TECHNOLOGY advances not only through new inventions, but also by theimaginative application of old ones. And one of the most ancient forms ofscientific investigation, the post-mortem autopsy, may be ripe for just such atechnological upgrade. According to a paper in this week’s Lancet, published byIan Roberts of the John Radcliffe Hospital, in Oxford, it may soon be time toput away the scalpel and the retractor clamp, and to replace them with the bodyscanner.接下来为大家介绍"述说雅思阅读材料：Reviving autopsy"
The study of death is never a cheerful topic, but it has gone through aparticularly gloomy patch over the past few decades. A recent tally by America’sCentres for Disease Control and Prevention showed that in 2007 only 8.5% ofdeaths in America were investigated by autopsy. In 1972 that figure was 19.3%.Britain’s coroners are more active, but perhaps not more accurate. Twenty-twopercent of deaths in the United Kingdom lead to an autopsy. According to agovernment review, however, one in four is of miserable quality. The upshot inboth cases is not just that the cause of individual deaths may be misascribed.More seriously, data about the processes of disease are lost, and those diseasesare thus not as well understood as they might have been. Squeamish relatives ofthe deceased, too, often do not like the idea of bodies being cut up at thebehest of coroners. Britain’s health department therefore commissioned DrRoberts to study whether scanning dead bodies in the way that is routine forliving ones would help. His conclusion is that it would.
Rather than slicing the body with a knife, scanning slices them withradiation. Computerised tomography (CT) uses X-rays to collect information frommany angles, and a lot of processing power to convert that information intocross-sectional images of a body’s inner tissues. In forensic cases CT scans areoften used to spot fractures and haemorrhages. Dr Roberts found them adept atnoticing diseased arteries, as well. The other widespread scanning technique,magnetic-resonance imaging (MRI), uses radio waves and is best suited forexploring the detail of soft tissues.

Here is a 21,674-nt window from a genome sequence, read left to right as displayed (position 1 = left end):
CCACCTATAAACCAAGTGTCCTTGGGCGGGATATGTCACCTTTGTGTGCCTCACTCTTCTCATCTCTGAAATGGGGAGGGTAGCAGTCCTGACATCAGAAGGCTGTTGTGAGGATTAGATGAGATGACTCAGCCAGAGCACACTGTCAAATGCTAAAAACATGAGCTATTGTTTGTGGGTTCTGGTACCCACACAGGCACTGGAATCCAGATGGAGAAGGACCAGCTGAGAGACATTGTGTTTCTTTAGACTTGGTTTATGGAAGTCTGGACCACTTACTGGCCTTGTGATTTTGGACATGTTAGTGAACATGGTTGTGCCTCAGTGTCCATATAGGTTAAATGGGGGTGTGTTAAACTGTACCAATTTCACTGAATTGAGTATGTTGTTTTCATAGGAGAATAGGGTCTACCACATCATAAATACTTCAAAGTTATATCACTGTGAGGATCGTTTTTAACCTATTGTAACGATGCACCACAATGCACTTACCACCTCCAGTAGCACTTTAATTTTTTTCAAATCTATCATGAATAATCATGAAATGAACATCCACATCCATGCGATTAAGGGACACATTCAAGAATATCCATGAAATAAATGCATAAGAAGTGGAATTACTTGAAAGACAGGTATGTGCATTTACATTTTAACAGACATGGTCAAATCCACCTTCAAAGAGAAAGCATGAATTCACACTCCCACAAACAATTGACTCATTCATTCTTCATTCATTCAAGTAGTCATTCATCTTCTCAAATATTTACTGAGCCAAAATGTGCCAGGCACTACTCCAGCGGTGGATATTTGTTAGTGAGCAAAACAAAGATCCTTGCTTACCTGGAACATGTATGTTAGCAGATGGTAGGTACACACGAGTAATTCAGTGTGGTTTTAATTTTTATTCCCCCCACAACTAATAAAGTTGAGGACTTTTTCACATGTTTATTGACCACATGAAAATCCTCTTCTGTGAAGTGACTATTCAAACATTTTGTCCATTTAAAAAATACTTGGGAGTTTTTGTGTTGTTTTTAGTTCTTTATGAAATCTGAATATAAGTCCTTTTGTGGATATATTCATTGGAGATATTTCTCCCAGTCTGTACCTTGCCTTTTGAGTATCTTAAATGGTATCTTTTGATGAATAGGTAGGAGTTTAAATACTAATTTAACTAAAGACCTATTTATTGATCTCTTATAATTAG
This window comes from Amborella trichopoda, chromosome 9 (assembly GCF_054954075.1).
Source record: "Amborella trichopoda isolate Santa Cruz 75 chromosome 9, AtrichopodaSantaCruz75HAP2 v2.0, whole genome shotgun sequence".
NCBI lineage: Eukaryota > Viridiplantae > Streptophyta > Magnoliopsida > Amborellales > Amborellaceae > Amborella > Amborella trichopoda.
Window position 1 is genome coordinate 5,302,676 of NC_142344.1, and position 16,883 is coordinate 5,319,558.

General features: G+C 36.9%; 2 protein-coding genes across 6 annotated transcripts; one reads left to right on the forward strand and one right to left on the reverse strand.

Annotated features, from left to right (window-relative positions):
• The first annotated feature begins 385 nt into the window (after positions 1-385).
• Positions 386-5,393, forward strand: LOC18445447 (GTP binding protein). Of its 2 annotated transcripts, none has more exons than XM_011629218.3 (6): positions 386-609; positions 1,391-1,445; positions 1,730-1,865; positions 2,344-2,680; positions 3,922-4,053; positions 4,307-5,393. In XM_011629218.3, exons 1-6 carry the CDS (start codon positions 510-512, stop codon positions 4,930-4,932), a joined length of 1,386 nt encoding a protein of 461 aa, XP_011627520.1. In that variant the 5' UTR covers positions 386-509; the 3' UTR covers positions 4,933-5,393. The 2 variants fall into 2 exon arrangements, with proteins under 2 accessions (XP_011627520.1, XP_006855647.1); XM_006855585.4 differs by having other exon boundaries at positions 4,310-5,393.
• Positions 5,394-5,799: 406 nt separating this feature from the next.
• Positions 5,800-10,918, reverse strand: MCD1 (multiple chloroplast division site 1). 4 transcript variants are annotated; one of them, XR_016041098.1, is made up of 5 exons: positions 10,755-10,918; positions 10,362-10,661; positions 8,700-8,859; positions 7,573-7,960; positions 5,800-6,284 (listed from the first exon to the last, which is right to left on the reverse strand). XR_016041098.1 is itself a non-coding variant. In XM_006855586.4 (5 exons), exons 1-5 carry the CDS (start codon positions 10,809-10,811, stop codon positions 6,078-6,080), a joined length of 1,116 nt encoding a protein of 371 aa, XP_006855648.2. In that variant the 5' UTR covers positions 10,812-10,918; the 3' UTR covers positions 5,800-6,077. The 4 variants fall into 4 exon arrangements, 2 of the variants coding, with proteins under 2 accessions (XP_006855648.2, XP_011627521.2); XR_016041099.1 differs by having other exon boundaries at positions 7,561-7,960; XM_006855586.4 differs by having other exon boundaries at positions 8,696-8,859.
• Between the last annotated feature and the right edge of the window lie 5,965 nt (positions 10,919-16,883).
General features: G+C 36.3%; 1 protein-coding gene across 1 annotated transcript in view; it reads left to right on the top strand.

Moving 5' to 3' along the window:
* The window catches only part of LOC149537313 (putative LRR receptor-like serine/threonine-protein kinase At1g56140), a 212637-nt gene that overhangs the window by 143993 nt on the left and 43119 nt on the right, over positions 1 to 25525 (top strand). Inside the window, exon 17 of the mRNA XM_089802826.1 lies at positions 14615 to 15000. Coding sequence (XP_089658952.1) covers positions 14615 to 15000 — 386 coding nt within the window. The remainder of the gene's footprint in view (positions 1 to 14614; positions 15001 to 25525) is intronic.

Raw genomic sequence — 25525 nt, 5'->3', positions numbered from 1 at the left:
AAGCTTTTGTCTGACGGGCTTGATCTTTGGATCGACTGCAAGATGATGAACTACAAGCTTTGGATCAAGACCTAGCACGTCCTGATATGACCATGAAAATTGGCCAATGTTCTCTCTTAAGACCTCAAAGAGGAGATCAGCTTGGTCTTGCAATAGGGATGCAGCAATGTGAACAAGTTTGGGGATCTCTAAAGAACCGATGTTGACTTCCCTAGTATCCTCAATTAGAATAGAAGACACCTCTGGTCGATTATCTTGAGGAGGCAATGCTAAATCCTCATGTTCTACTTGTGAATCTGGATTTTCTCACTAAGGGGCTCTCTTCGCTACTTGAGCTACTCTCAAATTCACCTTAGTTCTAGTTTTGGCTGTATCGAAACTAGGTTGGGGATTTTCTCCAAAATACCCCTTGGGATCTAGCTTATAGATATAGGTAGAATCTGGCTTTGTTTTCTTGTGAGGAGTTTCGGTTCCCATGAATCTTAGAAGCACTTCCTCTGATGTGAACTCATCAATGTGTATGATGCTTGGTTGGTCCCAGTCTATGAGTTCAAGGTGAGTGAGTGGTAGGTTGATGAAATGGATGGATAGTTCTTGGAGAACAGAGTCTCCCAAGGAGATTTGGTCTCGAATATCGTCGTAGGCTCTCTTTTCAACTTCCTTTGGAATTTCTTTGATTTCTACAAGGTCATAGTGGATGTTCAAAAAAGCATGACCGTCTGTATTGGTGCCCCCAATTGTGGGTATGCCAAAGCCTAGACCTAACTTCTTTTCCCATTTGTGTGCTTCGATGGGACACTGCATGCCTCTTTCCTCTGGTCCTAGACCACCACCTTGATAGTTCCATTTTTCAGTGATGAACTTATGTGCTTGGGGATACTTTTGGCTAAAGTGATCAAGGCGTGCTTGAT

Though both of these technologies have been around for a long time, theyhave had only limited use in autopsies. America’s authorities conduct CT scansof dead soldiers—but such scans are employed to augment traditional postmortems, not replace them. Some coroners in England, spurred on by the religiousobjections of Jews and Muslims, do allow scans rather than conventionalautopsies in certain cases. But the accuracy of these scans is unknown. DrRoberts is the first to provide data on whether scanning might replaceconventional methods.
He and his colleagues examined 182 bodies in Manchester and Oxford.Radiologists studied CT and MRI scans of these bodies, made diagnoses based onthem, explained their confidence in these diagnoses, and judged whether thescans might thus preclude the need for a full autopsy. Within 12 hours of eachscan, a pathologist then performed a conventional autopsy, so that Dr Robertscould compare the new methods with the old.